Playhouse gets zoning board OK; Duke leaves WPTC

By Cynthia Prairie

The Weston Zoning Board of Adjustment has granted the Weston Playhouse Theatre Company a conditional use permit to build a new theater complete with parking spaces, driveway and landscaping on the 5-acre Walker Farm property at the corner of Route 100 and Chester Mountain Road in Weston.

ON THE COVER: Architect Jim Pulver discusses the plans before the joint Weston Zoning Board of Adjustment and Planning Commission meeting in August.

“We are pleased to have the ZBA approval for our plans for the Walker Farm in Weston, and we are moving forward with our fundraising for this exciting project,” wrote producing director Steve Stettler in response to an email query.

The rear of the Walker Farm, where the new theater is to be built.

The rear of the Walker Farm, where the new theater is to be built.

Plans are for a 2,900-square-foot “open plan” stage to be built behind the existing Walker Farm house, barns and silos, further masked from street view by a berm created in a rolling field between 703 Main – the playhouse’s administrative offices and costume shop — and the farm buildings. The new theater will supplement not supplant the Main Stage on the Green, allowing the theater to operate year-round.

The new stage would accommodate up to 140 patrons and be surrounded by 69 parking spaces — three of them concrete and handicapped-designated. Fourteen more parking spaces would be created at 703 Main, connected to the new facility with the mowed walking path.

The new theater would also include a lobby and rest rooms as well as dressing rooms, a green room, laundry, storage and workspace backstage. The entire building would have sprinklers, fed by a 26,000-gallon tank.

The ZBA decision was issued on Sept. 26 following a hearing in August, held jointly with the Weston Planning Commission, which is reviewing the playhouse’s site plan for the project. Playhouse management has yet to hear back from the Planning Commission.

The board found that the project would not cause any undue impact on existing public facilities such as fire safety, roads, water and schools.

The ZBA did put nine conditions on the project, most of them minor. It did request that the existing farm buildings, which consist of a home, two barns — one from the 1860s that is attached to the home — and two silos “remain standing and intact and in use. Abandonment, removal or change of use … shall constitute a significant change” requiring an amendment to the permit if any is to be removed. Stettler wrote that  the playhouse has “no current plans for the 1860s barn and will work closely with the board whenever future needs are identified.”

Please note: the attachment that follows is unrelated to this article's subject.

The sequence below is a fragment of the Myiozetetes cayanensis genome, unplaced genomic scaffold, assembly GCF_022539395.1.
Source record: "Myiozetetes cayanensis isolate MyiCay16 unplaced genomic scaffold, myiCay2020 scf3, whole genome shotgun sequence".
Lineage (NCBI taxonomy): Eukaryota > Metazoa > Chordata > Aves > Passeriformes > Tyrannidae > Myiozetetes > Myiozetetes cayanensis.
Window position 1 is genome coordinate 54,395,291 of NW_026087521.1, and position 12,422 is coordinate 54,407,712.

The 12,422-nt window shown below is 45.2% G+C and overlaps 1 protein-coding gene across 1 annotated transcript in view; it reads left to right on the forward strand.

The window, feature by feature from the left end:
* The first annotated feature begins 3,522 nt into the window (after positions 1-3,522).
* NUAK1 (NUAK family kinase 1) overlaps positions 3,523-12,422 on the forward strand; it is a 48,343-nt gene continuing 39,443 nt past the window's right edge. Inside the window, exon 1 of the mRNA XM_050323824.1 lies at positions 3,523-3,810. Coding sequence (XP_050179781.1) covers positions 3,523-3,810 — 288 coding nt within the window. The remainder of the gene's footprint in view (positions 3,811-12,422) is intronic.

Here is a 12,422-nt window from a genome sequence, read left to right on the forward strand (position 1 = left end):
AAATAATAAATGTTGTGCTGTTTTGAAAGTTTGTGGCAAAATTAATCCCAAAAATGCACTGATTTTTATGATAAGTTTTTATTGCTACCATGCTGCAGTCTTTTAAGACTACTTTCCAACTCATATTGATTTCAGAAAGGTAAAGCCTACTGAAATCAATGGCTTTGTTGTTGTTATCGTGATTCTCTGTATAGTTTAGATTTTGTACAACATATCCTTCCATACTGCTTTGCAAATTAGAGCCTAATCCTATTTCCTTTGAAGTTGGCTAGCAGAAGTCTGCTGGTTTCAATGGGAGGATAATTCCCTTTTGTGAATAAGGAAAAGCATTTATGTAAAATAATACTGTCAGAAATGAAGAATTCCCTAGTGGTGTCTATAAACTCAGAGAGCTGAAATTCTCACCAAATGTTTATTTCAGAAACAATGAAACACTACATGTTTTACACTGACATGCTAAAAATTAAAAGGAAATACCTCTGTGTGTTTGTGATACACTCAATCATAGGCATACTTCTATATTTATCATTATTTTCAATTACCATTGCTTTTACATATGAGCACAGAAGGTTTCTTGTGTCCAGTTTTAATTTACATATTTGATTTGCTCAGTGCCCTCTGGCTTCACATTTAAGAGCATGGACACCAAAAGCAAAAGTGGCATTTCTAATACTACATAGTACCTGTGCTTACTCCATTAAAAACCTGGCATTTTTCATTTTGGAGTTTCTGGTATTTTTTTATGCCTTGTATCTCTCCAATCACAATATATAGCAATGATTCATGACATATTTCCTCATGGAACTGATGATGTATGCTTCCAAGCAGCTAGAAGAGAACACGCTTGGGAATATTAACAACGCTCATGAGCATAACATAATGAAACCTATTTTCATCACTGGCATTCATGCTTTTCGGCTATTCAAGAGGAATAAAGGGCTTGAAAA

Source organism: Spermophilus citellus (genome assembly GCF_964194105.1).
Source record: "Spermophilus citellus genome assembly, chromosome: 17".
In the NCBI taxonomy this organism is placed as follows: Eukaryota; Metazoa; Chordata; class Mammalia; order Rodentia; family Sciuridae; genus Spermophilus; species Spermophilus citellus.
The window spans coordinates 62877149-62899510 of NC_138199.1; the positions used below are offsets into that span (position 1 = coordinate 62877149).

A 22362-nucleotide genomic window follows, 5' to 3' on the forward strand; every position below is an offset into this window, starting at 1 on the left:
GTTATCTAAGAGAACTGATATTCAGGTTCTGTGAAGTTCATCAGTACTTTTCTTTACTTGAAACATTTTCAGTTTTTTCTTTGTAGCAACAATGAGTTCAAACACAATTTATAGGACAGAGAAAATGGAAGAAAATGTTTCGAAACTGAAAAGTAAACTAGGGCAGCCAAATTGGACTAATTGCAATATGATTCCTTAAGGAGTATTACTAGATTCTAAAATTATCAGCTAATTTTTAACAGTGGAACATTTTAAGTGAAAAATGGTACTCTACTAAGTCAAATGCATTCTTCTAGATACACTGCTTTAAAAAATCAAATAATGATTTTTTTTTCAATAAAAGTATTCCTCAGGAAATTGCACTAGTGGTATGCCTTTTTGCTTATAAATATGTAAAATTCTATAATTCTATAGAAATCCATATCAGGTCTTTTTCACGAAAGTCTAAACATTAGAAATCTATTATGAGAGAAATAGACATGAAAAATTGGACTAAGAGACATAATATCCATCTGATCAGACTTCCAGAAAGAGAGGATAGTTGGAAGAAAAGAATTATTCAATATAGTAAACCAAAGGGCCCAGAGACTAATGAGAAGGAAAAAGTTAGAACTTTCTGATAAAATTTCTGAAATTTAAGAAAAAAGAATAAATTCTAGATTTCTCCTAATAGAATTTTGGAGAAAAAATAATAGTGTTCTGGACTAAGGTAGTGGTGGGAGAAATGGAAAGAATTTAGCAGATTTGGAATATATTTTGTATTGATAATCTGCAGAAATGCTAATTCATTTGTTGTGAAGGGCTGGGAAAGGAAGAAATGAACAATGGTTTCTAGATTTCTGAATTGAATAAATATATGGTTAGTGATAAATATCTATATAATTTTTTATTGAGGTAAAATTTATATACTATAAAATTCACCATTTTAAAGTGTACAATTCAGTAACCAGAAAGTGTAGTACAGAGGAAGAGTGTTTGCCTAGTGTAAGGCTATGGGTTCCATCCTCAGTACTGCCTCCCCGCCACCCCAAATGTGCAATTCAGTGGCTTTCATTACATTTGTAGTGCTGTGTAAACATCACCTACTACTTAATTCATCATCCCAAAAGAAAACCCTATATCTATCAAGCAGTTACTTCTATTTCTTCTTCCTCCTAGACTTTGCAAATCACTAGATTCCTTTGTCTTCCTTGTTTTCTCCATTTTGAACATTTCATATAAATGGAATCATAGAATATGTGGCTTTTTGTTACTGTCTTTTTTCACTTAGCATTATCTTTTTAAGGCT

Other conditions include: Residents of the home will be required to park in the front of the home, as has historically been done, and not in the rear, where parking is designated for the theater; and any planting that dies will have to be replaced by one as tall as the original and no outdoor music will be played after 11 p.m.

Duke leaves WPTC after 17 years

Stuart Duke, who was with the Weston Playhouse for 17 years, has left his position as managing director effective last week.

Stuart Duke

Stuart Duke

Duke said Tuesday, Oct. 1, that the playhouse organization is “shifting and growing” and needs new energy and ideas. He added that he wishes the company “nothing but the best.”

As managing director, Duke oversaw the internal departments of this very public regional theater company, including sales and marketing, finances and human resources, among others.

Duke, who lives in Weston, added that he has missed teaching over the years – he taught lighting design at Oberlin College – and would like to find a way back into that field. But, he added, he’d like to continue to live in the area. Duke started his career at the playhouse as general manager.

“We are sorry to see Stuart move on,” said producing director Steve Stettler in an email. “But we are grateful for his many years of service, and he will always be a special member of the Weston Theatre family.”

Duke continued to do lighting design work at the playhouse, including Fiddler on the Roof, St. Ex and Death of a Salesman.  Other credits include Sweeney Todd, Singin’ in the Rain and Funny Girl at the North Shore Music Theatre in Massachusetts. says that Duke’s 20 career before Weston included lighting design with more than 200 Broadway, off Broadway, regional and international credits.

It is not known if his former position will be filled.

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About the Author: Cynthia Prairie has been a newspaper editor more than 40 years. Cynthia has worked at such publications as the Raleigh Times, the Baltimore News American, the Buffalo Courier Express, the Chicago Sun-Times and the Patuxent Publishing chain of community newspapers in Maryland, and has won numerous state awards for her reporting. As an editor, she has overseen her staffs to win many awards for indepth coverage. She and her family moved to Chester, Vermont in 2004.

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